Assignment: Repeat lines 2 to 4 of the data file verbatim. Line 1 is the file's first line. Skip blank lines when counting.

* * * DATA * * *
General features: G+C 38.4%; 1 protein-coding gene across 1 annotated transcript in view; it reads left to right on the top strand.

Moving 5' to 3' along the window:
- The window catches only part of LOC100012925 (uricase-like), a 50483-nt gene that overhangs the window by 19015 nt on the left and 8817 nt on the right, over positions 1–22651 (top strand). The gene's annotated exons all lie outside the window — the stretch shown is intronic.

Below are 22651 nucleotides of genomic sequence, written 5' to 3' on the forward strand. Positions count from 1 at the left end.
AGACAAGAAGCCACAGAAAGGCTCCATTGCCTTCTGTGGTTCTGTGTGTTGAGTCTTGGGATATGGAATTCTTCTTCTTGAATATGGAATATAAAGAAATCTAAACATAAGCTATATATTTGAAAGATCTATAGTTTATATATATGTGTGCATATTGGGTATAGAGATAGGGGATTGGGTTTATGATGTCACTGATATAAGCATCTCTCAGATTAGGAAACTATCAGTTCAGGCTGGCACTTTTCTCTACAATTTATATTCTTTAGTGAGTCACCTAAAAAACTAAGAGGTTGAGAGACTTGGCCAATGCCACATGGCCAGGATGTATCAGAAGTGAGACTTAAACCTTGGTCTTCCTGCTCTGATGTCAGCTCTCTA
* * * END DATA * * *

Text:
Moving 5' to 3' along the window:
- The window catches only part of LOC100012925 (uricase-like), a 50483-nt gene that overhangs the window by 19015 nt on the left and 8817 nt on the right, over positions 1–22651 (top strand). The gene's annotated exons all lie outside the window — the stretch shown is intronic.

Below are 22651 nucleotides of genomic sequence, written 5' to 3' on the forward strand. Positions count from 1 at the left end.